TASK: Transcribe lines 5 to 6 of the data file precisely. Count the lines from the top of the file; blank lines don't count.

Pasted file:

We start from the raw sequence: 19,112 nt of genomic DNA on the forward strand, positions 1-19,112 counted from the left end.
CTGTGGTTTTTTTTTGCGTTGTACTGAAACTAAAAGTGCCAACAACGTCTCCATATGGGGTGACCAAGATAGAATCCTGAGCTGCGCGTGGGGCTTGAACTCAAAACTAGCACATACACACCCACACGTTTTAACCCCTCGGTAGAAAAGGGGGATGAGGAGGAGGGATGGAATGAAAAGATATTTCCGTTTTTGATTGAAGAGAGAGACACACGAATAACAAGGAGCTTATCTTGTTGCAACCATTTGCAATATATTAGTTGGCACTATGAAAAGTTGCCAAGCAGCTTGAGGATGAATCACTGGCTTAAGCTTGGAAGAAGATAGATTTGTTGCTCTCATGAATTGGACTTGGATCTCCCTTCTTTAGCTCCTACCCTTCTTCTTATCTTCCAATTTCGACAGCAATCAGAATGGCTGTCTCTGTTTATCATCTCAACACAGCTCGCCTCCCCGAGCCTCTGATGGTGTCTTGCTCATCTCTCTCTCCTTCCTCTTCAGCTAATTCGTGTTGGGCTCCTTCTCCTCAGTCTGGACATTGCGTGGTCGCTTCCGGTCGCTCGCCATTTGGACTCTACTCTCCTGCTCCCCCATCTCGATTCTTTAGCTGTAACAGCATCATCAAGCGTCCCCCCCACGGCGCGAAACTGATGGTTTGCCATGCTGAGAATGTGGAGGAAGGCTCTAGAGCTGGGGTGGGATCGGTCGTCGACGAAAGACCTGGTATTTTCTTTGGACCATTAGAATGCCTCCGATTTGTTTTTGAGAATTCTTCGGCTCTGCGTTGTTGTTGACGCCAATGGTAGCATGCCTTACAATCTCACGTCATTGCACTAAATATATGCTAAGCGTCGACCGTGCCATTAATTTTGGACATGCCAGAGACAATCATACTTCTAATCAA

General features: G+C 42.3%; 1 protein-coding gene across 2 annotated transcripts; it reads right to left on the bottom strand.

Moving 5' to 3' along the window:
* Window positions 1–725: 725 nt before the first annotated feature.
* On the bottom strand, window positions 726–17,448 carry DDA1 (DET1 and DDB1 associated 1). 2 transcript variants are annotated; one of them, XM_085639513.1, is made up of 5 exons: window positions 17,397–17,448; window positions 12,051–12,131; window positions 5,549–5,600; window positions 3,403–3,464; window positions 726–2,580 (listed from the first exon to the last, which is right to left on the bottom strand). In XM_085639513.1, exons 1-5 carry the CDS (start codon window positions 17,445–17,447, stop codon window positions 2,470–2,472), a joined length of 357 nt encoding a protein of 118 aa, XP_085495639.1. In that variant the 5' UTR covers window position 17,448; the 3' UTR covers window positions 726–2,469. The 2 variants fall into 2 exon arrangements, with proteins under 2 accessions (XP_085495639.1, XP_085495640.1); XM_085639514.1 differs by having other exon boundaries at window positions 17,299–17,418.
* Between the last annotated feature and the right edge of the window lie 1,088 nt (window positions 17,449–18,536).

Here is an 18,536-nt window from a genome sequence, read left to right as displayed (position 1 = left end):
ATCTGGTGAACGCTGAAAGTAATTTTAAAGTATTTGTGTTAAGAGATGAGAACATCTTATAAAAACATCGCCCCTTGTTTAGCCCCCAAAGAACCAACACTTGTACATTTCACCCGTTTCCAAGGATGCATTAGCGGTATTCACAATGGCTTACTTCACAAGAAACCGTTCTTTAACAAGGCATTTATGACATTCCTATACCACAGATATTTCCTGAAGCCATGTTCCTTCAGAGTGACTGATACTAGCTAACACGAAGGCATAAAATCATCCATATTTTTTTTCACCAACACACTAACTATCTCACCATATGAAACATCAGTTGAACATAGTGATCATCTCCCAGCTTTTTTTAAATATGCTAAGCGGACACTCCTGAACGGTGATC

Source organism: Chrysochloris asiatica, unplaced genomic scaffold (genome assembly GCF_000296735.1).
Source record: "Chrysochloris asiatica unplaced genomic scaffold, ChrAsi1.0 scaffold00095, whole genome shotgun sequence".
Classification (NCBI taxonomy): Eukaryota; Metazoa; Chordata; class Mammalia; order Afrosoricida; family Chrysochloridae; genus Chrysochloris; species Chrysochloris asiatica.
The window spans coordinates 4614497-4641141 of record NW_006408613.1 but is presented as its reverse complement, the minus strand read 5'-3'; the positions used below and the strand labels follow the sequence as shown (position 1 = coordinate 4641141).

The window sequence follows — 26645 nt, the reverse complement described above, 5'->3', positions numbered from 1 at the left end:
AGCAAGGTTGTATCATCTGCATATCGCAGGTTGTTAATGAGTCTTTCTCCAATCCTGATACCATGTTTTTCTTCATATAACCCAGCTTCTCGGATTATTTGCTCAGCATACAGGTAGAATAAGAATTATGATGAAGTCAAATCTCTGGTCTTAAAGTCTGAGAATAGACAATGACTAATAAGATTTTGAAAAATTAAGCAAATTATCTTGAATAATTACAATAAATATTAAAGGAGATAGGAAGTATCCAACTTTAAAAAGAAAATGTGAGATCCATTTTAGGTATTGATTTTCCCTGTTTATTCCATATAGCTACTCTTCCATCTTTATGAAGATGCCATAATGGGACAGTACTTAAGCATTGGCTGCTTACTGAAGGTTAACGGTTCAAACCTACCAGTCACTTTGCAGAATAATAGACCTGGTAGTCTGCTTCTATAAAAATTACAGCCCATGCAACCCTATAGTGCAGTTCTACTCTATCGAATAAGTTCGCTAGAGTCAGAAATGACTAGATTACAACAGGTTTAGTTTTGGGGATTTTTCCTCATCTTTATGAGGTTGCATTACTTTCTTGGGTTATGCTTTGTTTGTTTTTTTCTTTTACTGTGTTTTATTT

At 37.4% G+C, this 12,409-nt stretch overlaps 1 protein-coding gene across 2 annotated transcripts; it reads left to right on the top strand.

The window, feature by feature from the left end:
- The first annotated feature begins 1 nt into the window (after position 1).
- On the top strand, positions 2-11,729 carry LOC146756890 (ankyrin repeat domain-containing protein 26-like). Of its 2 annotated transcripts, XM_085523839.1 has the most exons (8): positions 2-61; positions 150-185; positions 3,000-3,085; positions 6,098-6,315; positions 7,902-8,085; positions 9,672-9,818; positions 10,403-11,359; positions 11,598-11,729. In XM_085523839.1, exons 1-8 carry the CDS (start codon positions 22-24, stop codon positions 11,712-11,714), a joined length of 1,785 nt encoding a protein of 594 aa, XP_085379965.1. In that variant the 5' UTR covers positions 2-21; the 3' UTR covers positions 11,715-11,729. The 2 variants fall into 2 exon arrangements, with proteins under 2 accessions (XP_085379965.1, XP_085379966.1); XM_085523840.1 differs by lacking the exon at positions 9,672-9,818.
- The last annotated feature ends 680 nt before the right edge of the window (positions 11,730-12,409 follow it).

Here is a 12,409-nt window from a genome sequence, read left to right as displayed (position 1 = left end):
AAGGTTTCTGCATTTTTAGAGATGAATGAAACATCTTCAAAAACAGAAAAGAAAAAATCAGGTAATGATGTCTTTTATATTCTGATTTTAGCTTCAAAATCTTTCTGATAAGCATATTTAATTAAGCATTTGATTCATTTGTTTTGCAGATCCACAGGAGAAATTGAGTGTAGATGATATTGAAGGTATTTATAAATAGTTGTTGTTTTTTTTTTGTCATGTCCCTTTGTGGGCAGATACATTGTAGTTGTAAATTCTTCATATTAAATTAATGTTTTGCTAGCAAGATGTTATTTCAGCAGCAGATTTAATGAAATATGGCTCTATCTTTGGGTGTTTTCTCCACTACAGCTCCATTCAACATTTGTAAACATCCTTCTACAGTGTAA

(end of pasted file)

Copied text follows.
* Window positions 1–725: 725 nt before the first annotated feature.
* On the bottom strand, window positions 726–17,448 carry DDA1 (DET1 and DDB1 associated 1). 2 transcript variants are annotated; one of them, XM_085639513.1, is made up of 5 exons: window positions 17,397–17,448; window positions 12,051–12,131; window positions 5,549–5,600; window positions 3,403–3,464; window positions 726–2,580 (listed from the first exon to the last, which is right to left on the bottom strand). In XM_085639513.1, exons 1-5 carry the CDS (start codon window positions 17,445–17,447, stop codon window positions 2,470–2,472), a joined length of 357 nt encoding a protein of 118 aa, XP_085495639.1. In that variant the 5' UTR covers window position 17,448; the 3' UTR covers window positions 726–2,469. The 2 variants fall into 2 exon arrangements, with proteins under 2 accessions (XP_085495639.1, XP_085495640.1); XM_085639514.1 differs by having other exon boundaries at window positions 17,299–17,418.